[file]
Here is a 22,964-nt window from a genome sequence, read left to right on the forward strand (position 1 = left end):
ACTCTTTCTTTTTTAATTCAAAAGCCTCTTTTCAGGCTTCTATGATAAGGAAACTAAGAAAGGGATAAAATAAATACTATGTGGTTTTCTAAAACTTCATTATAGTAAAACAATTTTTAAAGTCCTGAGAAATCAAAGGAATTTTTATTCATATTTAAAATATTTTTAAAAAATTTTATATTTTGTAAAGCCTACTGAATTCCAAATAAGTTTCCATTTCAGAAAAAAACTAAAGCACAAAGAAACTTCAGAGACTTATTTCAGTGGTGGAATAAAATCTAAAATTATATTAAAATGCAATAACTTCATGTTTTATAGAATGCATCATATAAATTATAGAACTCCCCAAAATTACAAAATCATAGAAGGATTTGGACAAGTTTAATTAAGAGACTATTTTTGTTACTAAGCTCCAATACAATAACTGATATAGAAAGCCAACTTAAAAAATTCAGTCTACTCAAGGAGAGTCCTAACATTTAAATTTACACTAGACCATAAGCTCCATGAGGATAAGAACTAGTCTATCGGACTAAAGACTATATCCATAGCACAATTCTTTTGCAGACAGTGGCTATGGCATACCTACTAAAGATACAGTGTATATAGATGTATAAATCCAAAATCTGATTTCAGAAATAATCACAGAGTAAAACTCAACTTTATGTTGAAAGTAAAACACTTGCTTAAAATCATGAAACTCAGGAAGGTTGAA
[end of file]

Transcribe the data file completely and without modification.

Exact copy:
Here is a 22,964-nt window from a genome sequence, read left to right on the forward strand (position 1 = left end):
ACTCTTTCTTTTTTAATTCAAAAGCCTCTTTTCAGGCTTCTATGATAAGGAAACTAAGAAAGGGATAAAATAAATACTATGTGGTTTTCTAAAACTTCATTATAGTAAAACAATTTTTAAAGTCCTGAGAAATCAAAGGAATTTTTATTCATATTTAAAATATTTTTAAAAAATTTTATATTTTGTAAAGCCTACTGAATTCCAAATAAGTTTCCATTTCAGAAAAAAACTAAAGCACAAAGAAACTTCAGAGACTTATTTCAGTGGTGGAATAAAATCTAAAATTATATTAAAATGCAATAACTTCATGTTTTATAGAATGCATCATATAAATTATAGAACTCCCCAAAATTACAAAATCATAGAAGGATTTGGACAAGTTTAATTAAGAGACTATTTTTGTTACTAAGCTCCAATACAATAACTGATATAGAAAGCCAACTTAAAAAATTCAGTCTACTCAAGGAGAGTCCTAACATTTAAATTTACACTAGACCATAAGCTCCATGAGGATAAGAACTAGTCTATCGGACTAAAGACTATATCCATAGCACAATTCTTTTGCAGACAGTGGCTATGGCATACCTACTAAAGATACAGTGTATATAGATGTATAAATCCAAAATCTGATTTCAGAAATAATCACAGAGTAAAACTCAACTTTATGTTGAAAGTAAAACACTTGCTTAAAATCATGAAACTCAGGAAGGTTGAA